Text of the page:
The car with a matched pair of rear, high-intensity fog lights will clearly remain more visible than even cars nearer the camera that have only their regular rear lights to rely upon. Copyright image.

Continue reading “The Most Popular 5 Posts in the First 8 Weeks of the New ADoNA Website”

The Unmatched ‘Driver Safety’ Resume of ADoNA CEO & Chief Instructor Eddie Wren has been Updated

Photograph of a large semi-tractor-trailer coming the other way on a gravel road.
If your team has to work in rural areas — as many of our clients’ personnel do — then amongst other things we teach safe driving on gravel roads, even if you meet a big truck like this coming the other way! (Copyright image.)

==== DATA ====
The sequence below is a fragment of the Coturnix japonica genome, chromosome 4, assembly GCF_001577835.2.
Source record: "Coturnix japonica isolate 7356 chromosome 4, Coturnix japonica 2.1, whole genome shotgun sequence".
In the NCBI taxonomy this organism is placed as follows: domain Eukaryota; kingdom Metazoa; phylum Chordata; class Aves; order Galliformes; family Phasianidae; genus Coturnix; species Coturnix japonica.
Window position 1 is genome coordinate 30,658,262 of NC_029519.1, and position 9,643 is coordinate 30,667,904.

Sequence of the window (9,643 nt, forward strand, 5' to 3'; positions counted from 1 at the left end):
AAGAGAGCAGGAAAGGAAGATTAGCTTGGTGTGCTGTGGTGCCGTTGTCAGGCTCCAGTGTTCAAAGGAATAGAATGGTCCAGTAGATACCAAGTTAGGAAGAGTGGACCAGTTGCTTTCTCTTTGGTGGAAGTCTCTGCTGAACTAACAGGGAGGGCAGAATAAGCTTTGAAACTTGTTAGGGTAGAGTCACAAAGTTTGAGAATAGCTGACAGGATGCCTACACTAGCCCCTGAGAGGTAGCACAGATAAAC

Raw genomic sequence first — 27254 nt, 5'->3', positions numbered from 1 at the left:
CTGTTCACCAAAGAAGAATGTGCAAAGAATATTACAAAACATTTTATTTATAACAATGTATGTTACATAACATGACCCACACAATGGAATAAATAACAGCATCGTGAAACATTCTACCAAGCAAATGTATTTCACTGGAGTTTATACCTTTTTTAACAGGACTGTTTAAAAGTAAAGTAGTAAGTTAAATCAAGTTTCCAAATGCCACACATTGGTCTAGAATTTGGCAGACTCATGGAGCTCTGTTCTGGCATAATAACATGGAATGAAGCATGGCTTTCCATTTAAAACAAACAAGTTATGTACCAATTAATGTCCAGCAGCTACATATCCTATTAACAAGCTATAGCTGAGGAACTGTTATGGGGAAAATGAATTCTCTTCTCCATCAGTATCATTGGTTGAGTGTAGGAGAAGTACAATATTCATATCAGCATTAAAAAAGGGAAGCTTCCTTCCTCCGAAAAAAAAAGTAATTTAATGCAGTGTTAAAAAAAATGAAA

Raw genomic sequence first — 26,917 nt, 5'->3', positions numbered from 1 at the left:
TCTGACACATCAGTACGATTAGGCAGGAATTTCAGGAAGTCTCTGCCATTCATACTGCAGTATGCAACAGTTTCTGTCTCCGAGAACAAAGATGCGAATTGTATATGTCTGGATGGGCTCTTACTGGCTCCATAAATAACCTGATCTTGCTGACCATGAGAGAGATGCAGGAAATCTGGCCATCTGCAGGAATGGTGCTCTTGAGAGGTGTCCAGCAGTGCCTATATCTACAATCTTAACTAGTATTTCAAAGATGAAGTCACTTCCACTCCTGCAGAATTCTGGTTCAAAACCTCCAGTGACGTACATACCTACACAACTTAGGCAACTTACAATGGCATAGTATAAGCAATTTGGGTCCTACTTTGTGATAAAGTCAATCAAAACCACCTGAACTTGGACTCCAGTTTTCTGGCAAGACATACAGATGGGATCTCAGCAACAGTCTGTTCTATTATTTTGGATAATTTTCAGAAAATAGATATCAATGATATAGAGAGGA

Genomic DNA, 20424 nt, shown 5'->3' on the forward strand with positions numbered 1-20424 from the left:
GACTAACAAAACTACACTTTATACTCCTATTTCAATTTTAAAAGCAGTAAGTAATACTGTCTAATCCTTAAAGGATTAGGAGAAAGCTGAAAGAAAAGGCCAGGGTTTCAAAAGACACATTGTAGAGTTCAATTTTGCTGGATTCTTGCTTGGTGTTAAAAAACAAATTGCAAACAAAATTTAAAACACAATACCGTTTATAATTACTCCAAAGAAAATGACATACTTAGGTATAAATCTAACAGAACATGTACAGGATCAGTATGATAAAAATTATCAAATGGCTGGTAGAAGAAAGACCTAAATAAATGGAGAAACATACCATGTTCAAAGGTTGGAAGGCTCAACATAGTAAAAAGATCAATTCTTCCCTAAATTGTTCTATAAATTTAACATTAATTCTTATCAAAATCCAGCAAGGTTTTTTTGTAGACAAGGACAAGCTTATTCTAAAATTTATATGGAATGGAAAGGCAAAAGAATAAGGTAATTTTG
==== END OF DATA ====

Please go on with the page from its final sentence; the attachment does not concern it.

Advanced Drivers of North America’s CEO & Chief Instructor, Eddie Wren, has an entirely unmatched resume within North American road safety and driver training circles, and it has just been updated.

See how ADoNA, either through consultancy or driver training, can best help your organization.  Contact us.

Risk Awareness and Perception Training are So Important but are Still Just Part of the Bigger Picture

Hazard awareness has always been of massive importance in safe driving and has been a critical component of true advanced driving since the inception of the System of Car Control by the police in Britain, an astonishing 82 years ago, in 1935.  This is the sole driving system taught by Advanced Drivers of North America [ADA/ADoNA],  since the  corporation’s own inception (without the word ‘North’), back in 2006.